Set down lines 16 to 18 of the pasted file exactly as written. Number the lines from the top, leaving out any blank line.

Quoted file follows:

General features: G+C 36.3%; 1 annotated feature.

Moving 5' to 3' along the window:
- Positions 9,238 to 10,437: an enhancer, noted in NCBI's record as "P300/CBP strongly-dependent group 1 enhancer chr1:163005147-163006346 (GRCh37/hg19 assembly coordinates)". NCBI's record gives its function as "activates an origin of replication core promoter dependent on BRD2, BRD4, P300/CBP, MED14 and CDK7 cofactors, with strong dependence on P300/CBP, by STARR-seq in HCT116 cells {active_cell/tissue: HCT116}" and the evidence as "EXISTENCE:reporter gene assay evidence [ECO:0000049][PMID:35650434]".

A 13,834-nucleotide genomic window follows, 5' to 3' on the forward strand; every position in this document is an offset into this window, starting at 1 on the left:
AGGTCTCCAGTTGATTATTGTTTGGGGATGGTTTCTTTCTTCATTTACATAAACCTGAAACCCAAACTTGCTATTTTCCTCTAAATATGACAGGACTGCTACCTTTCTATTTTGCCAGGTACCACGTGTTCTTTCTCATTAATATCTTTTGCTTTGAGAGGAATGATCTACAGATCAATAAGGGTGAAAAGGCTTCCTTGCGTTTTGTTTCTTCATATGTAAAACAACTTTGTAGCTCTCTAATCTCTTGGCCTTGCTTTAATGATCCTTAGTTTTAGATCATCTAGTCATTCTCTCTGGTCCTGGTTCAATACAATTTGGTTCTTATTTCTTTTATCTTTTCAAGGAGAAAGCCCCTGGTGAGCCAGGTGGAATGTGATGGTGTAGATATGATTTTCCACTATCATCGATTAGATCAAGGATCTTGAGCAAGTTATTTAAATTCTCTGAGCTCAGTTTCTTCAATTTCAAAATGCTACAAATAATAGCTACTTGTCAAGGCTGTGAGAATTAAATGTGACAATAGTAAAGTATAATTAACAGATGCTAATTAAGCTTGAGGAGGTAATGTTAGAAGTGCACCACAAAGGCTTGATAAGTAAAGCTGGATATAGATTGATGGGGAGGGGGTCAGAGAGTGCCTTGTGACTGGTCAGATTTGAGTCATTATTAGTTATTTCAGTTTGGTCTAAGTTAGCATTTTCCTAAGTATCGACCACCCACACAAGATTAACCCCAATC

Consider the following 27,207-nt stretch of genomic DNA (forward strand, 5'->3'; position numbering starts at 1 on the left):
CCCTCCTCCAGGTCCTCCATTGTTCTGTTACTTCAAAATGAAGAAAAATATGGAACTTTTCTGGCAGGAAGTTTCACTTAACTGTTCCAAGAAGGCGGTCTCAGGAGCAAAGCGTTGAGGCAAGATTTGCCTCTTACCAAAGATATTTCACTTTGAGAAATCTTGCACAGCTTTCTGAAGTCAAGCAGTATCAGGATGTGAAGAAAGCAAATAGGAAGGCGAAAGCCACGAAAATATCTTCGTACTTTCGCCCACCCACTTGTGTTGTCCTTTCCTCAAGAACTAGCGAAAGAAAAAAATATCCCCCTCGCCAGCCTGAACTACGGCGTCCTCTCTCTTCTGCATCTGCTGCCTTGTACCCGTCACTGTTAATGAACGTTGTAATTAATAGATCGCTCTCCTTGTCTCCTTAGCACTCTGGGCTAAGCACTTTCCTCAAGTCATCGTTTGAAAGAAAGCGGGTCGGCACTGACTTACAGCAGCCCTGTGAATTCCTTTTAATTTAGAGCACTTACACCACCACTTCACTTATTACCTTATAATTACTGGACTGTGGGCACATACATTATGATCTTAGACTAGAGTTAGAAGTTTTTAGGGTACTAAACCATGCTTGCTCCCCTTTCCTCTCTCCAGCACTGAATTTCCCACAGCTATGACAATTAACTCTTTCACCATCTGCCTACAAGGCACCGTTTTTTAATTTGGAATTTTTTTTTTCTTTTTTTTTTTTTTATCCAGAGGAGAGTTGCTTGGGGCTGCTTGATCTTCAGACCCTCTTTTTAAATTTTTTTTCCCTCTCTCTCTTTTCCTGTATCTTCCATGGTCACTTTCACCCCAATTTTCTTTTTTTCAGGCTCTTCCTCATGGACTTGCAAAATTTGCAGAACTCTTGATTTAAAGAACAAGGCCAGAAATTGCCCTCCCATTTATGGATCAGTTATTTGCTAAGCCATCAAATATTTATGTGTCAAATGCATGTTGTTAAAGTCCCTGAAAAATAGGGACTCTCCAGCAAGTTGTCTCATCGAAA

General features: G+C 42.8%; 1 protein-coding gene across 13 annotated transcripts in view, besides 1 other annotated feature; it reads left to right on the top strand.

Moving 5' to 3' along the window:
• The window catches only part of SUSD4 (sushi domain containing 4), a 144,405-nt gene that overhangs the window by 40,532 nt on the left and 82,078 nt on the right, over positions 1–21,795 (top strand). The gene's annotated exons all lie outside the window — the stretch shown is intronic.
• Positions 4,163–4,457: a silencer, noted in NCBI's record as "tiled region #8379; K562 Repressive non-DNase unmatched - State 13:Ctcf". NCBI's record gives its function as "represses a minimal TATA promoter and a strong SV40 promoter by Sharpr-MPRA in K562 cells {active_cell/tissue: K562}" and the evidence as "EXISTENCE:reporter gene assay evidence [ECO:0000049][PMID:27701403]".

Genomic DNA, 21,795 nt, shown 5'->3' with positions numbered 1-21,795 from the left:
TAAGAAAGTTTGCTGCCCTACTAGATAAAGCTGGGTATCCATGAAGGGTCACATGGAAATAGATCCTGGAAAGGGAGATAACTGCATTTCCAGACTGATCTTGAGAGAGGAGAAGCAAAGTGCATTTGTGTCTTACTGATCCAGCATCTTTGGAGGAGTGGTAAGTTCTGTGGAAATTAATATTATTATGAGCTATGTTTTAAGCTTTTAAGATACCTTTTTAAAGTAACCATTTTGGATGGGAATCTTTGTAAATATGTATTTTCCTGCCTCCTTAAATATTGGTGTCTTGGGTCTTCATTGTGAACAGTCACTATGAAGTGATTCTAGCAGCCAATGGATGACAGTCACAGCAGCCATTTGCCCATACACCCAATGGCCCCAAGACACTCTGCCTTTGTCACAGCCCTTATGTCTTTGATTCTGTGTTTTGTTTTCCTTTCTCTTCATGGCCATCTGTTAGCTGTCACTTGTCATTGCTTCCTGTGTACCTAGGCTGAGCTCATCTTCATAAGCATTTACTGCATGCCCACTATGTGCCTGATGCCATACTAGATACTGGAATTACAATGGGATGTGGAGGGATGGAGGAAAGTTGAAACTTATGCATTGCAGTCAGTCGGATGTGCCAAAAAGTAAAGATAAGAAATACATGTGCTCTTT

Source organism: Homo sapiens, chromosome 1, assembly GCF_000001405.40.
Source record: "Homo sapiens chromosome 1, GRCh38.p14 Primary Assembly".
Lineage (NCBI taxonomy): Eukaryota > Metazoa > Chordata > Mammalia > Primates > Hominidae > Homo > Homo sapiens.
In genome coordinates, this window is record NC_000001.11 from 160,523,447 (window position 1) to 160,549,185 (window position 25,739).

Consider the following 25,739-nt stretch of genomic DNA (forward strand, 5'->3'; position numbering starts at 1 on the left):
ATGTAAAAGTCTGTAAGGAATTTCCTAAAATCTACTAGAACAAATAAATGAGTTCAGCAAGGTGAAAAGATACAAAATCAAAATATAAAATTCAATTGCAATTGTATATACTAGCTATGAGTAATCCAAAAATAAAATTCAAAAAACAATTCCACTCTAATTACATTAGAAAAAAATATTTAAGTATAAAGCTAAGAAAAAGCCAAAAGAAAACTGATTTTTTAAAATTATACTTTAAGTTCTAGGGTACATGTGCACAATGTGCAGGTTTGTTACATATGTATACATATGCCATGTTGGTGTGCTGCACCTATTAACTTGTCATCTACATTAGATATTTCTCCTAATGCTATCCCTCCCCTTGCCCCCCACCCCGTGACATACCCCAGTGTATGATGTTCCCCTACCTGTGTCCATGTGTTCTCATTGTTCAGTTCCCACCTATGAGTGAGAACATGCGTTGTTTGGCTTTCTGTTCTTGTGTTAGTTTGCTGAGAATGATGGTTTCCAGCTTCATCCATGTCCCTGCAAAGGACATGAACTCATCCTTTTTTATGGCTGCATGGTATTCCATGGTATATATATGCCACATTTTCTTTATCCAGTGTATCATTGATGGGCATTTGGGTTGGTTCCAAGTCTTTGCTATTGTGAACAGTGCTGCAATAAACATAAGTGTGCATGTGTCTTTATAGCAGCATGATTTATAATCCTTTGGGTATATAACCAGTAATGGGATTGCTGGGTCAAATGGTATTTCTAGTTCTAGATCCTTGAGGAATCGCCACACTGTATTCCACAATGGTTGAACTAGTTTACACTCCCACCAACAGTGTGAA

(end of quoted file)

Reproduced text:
Lineage (NCBI taxonomy): Eukaryota > Metazoa > Chordata > Mammalia > Primates > Hominidae > Homo > Homo sapiens.
In genome coordinates, this window is record NC_000001.11 from 160,523,447 (window position 1) to 160,549,185 (window position 25,739).

Consider the following 25,739-nt stretch of genomic DNA (forward strand, 5'->3'; position numbering starts at 1 on the left):